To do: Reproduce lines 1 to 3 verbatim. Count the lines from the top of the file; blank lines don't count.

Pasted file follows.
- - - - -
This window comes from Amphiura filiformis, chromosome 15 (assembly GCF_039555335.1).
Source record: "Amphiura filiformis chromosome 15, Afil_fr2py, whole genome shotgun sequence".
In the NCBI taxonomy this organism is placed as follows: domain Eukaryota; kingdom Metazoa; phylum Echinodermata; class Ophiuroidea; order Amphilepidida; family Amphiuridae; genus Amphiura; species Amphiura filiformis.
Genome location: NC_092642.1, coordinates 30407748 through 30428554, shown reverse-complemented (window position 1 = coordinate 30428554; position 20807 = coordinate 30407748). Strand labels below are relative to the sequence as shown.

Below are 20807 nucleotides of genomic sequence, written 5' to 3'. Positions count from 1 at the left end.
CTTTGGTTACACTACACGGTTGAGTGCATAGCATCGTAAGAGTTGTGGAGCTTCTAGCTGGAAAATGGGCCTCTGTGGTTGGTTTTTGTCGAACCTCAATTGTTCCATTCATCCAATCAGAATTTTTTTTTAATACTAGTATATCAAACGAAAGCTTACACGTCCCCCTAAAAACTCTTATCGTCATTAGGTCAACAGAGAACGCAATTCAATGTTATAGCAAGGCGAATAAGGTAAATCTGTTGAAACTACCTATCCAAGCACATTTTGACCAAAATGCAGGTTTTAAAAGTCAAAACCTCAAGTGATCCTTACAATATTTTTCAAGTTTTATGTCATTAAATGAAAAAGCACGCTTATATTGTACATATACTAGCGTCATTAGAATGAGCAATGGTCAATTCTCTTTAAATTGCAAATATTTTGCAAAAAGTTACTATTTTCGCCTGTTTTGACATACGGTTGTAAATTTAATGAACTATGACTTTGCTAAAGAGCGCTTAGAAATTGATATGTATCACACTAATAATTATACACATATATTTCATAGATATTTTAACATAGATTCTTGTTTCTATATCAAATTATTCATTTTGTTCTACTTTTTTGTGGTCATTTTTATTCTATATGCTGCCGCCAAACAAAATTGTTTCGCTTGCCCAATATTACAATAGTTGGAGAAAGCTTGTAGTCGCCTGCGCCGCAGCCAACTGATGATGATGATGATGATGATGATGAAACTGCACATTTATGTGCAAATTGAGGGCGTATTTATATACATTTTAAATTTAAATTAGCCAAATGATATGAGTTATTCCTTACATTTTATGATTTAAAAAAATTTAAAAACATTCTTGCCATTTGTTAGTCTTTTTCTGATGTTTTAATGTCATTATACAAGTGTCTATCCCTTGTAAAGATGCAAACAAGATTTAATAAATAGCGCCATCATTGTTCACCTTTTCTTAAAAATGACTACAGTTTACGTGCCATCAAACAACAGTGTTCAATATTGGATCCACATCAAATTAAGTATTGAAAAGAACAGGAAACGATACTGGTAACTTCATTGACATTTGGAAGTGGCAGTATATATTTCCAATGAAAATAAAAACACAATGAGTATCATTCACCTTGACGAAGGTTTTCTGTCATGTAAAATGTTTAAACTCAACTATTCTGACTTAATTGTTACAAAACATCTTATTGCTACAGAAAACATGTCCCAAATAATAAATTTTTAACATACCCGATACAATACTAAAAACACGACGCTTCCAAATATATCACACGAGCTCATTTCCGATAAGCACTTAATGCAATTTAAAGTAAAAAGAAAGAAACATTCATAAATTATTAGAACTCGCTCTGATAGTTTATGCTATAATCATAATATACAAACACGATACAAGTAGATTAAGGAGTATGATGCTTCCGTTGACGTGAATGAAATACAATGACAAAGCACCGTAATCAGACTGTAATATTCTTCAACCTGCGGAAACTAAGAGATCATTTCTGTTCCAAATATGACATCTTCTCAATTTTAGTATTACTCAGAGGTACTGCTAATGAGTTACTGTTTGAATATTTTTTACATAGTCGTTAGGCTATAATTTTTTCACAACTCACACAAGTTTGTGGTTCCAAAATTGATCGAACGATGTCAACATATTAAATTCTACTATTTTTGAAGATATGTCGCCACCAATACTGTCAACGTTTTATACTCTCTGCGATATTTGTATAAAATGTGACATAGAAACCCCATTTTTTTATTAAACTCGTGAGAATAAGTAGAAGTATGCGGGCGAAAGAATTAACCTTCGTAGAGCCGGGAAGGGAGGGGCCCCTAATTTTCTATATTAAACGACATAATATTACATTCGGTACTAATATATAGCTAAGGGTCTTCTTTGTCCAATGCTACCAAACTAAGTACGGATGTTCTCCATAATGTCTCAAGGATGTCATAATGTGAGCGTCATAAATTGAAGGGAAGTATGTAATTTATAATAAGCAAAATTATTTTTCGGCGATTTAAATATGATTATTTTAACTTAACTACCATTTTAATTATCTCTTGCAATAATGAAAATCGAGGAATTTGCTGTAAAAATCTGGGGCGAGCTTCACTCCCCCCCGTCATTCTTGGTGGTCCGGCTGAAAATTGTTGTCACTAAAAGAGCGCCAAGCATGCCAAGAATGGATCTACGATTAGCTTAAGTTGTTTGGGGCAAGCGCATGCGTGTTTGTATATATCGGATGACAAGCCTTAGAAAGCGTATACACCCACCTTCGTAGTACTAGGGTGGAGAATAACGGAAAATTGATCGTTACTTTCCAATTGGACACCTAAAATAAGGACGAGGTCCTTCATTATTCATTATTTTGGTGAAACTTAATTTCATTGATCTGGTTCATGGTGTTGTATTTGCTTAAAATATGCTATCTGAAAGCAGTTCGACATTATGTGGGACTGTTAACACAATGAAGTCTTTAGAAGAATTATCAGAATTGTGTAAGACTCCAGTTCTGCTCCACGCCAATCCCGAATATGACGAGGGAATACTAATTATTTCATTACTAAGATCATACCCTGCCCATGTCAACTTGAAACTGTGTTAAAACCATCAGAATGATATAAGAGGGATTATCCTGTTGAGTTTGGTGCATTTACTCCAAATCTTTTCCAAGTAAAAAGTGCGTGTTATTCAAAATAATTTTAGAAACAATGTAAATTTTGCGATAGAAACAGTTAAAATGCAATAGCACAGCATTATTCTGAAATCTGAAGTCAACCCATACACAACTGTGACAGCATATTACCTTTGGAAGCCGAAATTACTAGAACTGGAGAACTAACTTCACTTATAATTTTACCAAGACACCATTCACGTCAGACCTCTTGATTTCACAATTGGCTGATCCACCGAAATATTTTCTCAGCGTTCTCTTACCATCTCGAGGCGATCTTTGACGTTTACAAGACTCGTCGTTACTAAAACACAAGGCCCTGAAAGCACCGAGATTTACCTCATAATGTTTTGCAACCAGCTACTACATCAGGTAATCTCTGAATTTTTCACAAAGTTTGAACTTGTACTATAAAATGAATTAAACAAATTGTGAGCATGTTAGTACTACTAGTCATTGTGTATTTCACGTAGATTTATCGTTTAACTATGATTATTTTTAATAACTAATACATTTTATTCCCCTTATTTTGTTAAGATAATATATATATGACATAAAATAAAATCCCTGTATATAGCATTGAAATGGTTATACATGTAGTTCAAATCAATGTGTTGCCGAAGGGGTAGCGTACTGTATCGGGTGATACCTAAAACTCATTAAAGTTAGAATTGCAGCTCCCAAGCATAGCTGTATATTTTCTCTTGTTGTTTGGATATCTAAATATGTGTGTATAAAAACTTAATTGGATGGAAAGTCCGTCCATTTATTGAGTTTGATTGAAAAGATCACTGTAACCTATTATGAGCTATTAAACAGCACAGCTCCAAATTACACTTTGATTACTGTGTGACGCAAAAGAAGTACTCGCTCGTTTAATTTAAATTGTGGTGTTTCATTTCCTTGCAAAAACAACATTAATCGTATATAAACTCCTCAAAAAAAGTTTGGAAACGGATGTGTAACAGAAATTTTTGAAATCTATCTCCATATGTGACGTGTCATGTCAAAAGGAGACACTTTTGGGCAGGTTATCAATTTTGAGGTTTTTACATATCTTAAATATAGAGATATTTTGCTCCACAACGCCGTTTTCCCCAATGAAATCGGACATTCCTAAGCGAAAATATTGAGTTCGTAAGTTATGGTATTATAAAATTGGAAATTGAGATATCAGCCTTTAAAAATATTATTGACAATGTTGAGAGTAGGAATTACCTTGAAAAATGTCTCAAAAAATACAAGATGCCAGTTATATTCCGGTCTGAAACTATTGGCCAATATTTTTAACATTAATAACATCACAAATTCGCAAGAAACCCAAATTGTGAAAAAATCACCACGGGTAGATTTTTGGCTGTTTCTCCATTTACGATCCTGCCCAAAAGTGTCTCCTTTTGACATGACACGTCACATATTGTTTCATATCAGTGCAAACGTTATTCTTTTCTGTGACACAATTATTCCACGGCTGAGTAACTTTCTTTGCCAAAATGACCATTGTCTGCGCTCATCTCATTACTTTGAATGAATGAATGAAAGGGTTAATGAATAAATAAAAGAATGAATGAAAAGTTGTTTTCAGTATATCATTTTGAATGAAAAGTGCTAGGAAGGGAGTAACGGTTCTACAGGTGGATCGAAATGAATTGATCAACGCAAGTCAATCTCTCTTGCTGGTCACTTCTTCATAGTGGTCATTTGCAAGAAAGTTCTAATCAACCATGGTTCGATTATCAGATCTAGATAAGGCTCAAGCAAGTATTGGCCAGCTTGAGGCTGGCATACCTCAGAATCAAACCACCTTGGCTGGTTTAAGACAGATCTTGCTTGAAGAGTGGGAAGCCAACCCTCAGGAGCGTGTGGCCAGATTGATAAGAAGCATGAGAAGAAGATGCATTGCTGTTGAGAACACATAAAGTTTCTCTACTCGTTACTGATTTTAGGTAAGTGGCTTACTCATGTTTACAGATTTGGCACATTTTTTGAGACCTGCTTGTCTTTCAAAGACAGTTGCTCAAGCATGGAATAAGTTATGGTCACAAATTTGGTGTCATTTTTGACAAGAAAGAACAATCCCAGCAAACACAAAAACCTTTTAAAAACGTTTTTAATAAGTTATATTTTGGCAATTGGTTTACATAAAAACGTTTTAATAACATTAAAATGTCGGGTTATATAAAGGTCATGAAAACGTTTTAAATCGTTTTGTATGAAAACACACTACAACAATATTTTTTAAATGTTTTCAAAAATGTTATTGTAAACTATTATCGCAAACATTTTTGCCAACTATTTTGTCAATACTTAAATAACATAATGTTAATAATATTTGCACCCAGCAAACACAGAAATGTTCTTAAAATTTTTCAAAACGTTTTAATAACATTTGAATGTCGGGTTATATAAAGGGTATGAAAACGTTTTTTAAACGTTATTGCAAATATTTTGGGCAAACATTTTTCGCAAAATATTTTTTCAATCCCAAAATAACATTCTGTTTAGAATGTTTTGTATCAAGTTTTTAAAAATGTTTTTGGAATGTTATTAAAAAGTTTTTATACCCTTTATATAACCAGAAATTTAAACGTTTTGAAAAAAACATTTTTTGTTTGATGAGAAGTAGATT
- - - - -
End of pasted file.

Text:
This window comes from Amphiura filiformis, chromosome 15 (assembly GCF_039555335.1).
Source record: "Amphiura filiformis chromosome 15, Afil_fr2py, whole genome shotgun sequence".
In the NCBI taxonomy this organism is placed as follows: domain Eukaryota; kingdom Metazoa; phylum Echinodermata; class Ophiuroidea; order Amphilepidida; family Amphiuridae; genus Amphiura; species Amphiura filiformis.